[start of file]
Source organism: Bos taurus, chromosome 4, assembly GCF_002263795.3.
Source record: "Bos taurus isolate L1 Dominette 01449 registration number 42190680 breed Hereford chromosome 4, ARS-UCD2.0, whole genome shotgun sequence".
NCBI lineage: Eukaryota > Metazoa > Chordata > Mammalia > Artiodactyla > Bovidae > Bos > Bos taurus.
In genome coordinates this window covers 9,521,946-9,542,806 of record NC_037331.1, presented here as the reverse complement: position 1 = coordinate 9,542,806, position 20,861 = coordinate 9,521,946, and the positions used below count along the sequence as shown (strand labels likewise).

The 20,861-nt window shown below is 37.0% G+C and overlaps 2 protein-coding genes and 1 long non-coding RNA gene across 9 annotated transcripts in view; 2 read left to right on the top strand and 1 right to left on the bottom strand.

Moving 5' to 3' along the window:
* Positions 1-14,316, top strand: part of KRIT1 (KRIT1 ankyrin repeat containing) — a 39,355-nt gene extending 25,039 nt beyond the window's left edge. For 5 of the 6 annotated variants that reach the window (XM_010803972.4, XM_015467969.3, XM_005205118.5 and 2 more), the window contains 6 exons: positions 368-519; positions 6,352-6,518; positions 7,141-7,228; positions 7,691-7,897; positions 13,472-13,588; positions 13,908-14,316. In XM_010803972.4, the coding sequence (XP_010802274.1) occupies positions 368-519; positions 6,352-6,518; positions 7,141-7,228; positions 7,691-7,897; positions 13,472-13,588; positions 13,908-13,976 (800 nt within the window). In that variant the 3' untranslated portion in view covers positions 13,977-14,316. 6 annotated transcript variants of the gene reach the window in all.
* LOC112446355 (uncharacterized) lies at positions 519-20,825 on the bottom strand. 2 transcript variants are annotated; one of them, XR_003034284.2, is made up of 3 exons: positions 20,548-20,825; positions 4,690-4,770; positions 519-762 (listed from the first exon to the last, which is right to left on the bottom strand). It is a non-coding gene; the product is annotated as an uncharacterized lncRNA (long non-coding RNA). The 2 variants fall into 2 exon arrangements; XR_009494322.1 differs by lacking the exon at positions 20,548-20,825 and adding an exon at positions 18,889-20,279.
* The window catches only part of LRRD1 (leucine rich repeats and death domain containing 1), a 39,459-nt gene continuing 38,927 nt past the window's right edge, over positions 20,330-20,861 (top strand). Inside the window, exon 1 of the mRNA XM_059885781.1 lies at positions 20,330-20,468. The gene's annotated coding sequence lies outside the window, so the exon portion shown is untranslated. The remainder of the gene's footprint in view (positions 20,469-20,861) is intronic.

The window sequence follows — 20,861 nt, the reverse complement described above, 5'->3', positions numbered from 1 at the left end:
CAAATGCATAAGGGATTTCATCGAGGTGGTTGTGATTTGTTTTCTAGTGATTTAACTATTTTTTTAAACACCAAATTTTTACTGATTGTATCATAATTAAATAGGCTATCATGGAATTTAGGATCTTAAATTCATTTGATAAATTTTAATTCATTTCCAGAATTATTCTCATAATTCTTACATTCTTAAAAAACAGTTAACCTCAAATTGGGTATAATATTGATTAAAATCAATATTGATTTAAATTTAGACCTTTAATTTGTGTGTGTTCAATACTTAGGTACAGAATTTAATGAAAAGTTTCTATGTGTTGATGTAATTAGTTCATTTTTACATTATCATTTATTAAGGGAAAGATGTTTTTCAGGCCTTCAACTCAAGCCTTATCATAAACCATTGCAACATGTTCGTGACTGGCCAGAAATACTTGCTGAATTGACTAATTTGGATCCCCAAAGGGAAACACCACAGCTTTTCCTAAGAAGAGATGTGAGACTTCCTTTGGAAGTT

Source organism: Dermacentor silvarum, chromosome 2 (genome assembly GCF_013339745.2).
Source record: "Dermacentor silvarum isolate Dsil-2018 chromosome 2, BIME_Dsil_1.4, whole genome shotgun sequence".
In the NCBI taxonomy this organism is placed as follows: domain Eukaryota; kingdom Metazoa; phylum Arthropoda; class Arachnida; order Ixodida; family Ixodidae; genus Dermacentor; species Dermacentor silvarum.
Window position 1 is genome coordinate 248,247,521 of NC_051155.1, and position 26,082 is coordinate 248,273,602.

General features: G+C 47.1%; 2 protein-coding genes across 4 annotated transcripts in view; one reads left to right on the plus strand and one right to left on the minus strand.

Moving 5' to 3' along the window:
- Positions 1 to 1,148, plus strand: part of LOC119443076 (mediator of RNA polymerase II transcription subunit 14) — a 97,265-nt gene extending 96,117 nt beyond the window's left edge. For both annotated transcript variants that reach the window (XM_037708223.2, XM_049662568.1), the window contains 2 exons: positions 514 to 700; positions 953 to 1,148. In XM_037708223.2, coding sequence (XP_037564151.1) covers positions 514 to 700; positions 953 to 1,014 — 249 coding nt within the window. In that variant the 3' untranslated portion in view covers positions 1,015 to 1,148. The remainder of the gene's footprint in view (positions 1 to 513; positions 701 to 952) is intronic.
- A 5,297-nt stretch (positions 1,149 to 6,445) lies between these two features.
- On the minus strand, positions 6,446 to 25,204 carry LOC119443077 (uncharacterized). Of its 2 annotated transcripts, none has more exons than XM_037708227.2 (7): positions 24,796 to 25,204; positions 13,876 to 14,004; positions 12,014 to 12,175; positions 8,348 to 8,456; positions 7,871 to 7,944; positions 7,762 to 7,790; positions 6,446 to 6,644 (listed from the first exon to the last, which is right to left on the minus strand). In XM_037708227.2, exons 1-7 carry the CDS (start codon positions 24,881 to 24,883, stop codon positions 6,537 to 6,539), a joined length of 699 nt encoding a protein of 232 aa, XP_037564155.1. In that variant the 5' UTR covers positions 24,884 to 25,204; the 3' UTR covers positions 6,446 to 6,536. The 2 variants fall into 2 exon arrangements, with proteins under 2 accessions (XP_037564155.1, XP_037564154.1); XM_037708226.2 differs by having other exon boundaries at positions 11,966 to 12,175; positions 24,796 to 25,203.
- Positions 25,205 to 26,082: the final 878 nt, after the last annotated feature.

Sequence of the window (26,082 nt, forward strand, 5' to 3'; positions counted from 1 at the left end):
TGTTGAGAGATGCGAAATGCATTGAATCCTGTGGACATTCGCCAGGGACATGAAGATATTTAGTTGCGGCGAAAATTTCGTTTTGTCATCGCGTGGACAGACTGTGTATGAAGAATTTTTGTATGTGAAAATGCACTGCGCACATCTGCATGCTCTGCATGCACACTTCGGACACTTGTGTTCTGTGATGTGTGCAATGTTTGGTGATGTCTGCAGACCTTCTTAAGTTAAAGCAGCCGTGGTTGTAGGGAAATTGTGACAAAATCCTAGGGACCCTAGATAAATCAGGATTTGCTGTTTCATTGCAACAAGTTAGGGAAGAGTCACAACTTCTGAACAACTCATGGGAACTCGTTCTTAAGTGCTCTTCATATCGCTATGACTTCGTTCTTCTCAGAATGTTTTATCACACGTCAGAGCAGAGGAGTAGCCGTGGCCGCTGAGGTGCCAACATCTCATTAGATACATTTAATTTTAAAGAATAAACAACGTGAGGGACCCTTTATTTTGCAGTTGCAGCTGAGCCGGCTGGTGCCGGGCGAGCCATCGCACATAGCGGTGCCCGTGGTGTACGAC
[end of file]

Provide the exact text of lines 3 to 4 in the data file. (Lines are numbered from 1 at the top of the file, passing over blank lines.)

NCBI lineage: Eukaryota > Metazoa > Chordata > Mammalia > Artiodactyla > Bovidae > Bos > Bos taurus.
In genome coordinates this window covers 9,521,946-9,542,806 of record NC_037331.1, presented here as the reverse complement: position 1 = coordinate 9,542,806, position 20,861 = coordinate 9,521,946, and the positions used below count along the sequence as shown (strand labels likewise).